But this time Alyk had a point, Gahrvai thought. The whole reason for advancing this far from the Dark Hills was to attack the Charisian invaders as quickly and as vigorously as he could and, if possible, drive them straight back into the sea.

Of course, another reason for attacking them is to find out just how badly we’ve underestimated whatever new capabilities they’ve developed for their Marines, as well as their navy, he reflected.

He looked back down at the map. He’d advanced with no more than a third of his total force, and he wondered again if he’d been wise to do so. The problem was that the roads through the Dark Hill Mountains weren’t very good. That was especially true of the smaller, flanking roads, and while the royal highway itself wasn’t too bad, there was a distinct limit to the number of troops which could be moved rapidly along it without using those flanking roads. Worse, that cramped cluster of roads was his only really reliable supply line, as well, now that Dairos was firmly in Charisian hands. He could probably have gotten a larger percentage of his forces forward, but only at the expense of making it extraordinarily difficult to keep them fed and supplied with ammunition and weapons once he had them deployed.

Not to mention just how ugly things could get if that many men suddenly found themselves trying to retreat simultaneously. He gave a mental shudder as he imagined the scenes of chaos, congestion, and panic which were all too likely to ensue under those circumstances. But does worrying about what would happen if I have to retreat mean I’m going into battle already half-defeated in my own mind? Is thinking about it prudence or cowardice?

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33 Responses to BY HERESIES DISTRESSED — Snippet 50

  1. Bret Hooper says:

    Thinking about it is definitely prudence, but has he thought of the possibility that the Charisians know about Windshare’s scouts? Who is going to be surprised, and how badly? We’ll soon find out, or at least I will, because Amazon has shipped my copy and it should arrive in today’s mail! Yippee!


  2. God bless enemies who think before taking a swan dive into the meat grinder. It makes the story so much more interesting.

  3. Karina says:

    While they think that they are fighting on their terms, they are really fighting on Caylebs terms thanks to Merlin’s snarks. I presume that this guy would be bugged.

  4. NewAgeOfPower says:

    i now have read my physical copy of By Heresies Distressed 4 times. It is an amazingly well written work.

  5. D says:

    @4 Another 3 weeks before it’s released here.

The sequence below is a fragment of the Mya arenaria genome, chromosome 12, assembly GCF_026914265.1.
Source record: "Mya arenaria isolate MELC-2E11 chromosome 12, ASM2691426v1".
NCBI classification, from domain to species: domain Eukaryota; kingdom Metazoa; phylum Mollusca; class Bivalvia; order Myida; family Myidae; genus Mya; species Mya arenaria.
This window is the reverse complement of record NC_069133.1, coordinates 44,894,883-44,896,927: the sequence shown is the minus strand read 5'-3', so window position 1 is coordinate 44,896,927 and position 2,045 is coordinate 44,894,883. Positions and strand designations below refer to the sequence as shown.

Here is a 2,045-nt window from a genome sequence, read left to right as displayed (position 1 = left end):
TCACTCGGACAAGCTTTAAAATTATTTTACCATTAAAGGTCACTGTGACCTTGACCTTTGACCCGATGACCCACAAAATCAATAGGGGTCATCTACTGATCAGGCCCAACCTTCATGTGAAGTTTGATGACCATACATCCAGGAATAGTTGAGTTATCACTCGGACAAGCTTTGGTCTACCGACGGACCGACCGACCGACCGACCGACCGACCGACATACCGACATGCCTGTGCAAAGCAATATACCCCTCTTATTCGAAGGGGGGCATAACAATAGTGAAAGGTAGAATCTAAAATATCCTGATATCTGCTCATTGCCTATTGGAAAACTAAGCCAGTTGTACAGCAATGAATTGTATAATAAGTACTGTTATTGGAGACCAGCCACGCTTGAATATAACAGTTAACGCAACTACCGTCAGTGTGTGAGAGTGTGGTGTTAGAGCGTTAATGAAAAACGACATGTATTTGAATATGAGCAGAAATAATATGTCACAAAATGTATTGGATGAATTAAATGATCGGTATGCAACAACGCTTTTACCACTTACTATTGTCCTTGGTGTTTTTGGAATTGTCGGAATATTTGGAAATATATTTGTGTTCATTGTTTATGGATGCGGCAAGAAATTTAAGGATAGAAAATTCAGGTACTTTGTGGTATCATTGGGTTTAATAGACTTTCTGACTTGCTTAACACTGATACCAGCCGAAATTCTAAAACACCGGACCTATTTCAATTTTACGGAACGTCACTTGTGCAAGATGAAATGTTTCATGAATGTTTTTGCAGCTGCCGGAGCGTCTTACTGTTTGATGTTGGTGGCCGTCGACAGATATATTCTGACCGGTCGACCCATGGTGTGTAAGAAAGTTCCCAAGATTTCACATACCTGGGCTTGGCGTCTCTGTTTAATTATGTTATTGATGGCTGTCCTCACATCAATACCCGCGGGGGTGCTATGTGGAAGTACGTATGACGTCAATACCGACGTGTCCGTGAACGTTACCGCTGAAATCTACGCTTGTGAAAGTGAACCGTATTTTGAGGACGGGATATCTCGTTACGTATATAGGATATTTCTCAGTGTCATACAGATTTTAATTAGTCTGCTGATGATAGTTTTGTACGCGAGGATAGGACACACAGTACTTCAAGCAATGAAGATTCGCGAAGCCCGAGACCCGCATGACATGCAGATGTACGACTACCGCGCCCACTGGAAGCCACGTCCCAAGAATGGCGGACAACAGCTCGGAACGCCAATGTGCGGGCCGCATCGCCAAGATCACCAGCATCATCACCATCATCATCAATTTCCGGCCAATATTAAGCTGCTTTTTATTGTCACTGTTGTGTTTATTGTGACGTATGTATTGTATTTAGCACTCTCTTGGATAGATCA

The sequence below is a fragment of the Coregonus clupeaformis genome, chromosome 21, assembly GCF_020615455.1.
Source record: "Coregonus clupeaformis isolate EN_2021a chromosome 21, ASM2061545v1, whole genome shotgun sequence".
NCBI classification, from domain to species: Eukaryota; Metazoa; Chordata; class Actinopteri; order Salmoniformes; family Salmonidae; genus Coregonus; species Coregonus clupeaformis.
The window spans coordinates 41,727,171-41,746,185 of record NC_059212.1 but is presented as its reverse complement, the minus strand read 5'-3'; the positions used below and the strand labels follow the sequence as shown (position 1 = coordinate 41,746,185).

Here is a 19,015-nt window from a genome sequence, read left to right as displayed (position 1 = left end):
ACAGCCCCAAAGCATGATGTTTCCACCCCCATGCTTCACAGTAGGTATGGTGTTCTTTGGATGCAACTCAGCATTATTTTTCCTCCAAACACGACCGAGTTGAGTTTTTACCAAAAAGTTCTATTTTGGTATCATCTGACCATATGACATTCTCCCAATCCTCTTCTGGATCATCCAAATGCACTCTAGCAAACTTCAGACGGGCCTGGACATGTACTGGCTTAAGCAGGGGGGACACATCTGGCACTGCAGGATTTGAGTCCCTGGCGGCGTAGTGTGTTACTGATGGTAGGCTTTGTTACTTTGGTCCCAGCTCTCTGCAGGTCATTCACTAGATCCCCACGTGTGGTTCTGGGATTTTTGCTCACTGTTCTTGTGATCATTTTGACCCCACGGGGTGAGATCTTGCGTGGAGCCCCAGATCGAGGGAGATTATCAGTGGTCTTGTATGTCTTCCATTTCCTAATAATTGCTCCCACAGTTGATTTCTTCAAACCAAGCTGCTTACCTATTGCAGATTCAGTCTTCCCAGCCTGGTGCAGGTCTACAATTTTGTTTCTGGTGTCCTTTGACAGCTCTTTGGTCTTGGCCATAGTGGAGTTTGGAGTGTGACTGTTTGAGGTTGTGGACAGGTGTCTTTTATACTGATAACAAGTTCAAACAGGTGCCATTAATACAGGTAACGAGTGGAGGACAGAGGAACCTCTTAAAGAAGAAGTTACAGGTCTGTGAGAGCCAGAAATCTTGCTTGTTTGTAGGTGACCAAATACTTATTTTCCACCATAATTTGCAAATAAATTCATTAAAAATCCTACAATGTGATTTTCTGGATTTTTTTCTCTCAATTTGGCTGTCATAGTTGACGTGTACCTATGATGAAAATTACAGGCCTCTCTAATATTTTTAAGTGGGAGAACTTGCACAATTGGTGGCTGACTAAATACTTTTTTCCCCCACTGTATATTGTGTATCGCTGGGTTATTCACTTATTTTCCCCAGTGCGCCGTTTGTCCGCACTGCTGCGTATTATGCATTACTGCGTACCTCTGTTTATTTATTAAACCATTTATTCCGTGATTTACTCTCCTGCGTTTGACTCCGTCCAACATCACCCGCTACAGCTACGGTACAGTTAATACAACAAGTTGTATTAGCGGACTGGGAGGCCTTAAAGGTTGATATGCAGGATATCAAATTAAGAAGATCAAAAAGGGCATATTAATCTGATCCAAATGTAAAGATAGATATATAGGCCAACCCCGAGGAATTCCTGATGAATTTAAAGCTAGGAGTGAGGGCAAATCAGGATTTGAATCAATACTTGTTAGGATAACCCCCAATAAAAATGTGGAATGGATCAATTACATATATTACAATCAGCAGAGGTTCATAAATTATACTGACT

6. Lars says:

    oh my gosh.. stop teasing, snippets are cruel enough

  7. Chuck S. says:

    Recieved my copy from Amazon yesterday. Too busy to get more than 1/2 way through. I’m beginning to think DW is trying to imitate Verne-lots of detail and characterization expands a hundred page book into a four hundred page book. The detail is great, well written and internally consistent, but the story is being dragged down and suffocated by swarms of killer fluff.

    Still a good read, but, IMHO, not as good as it could be.


  8. Maggie says:

    Ummm. Does this remind anyone of Balaclava??

  9. DouglasWM says:

    “He stood on the shady veranda of the cotton silk-planter’s house his staff had commandeered for his headquarters.”

    Shouldn’t that be “He stood on the shady veranda of the cotton-silk planter’s house his staff had commandeered for his headquarters”?

  10. Peter Z says:

    @8 Which battle, Maggie? The Erol Flynn version or what actually happened? Sir Alyk Ahrthyr could be Flynn’s double as described here.

  11. Jake says:

    i agree; it was fun to read but not enough actually happens between the first page and the last……

  12. Jake says:

    i shouldn’t say ‘not enough’; i meant to say that i wish ‘more happened’

  13. robert says:

    @10 I hope she doesn’t mean the George MacDonald Fraser version.

    I don’t know about Balaclava. The Russians withdrew before the battle actually finished, right?

  14. Peter Z says:

    @13 Perhaps the George Bernard Shaw version as alluded to in “Arms and the Man”? No, that would be too farcical.

  15. Maggie says:

    @10,13 & 14: Actually, I was thinking about the actual battle. There seems to be so much concentration on guns, guns GUNS.
    “There is the enemy! There are your guns!” Will Raglan and Cardigan get their wires crossed? Will Nolan live this time and tell us what he actually meant? Will Maggie get her copy of BHD and stop driving Peter and Robert to throw emoticon boots at her virtual head?

  16. Peter Z says:

    @15 Maggie, your posts are a pure joy! If the arrival of your copy means fewer such posts, I anticipate the event with very mixed emotions and their attendant emoticons. :-)


  17. Ian Darley says:

    With Merlin’s electronic spies I can’t help but think that Gahrvai is seeing just what Cayleb wants him to see. I suspect that road Gahrvai is so worried about is about to get cut…

  18. When I complained previously about abbreviations, I was referring to commenters who did not spell out book titles, not about abbreviations in the text, of which there are very few.

  19. Drak Bibliophile says:

    Ian, just remember that Merlin may ‘see all’ but acting on that knowledge is much harder. Arranging for Gahrvai to be fooled would be difficult and would IMO require Merlin to ‘see the future’.

  20. Maggie says:

    Bless you, Peter, and all who sail in you!

  21. Summercat says:


    I am now sick from my ride in the SS Peter.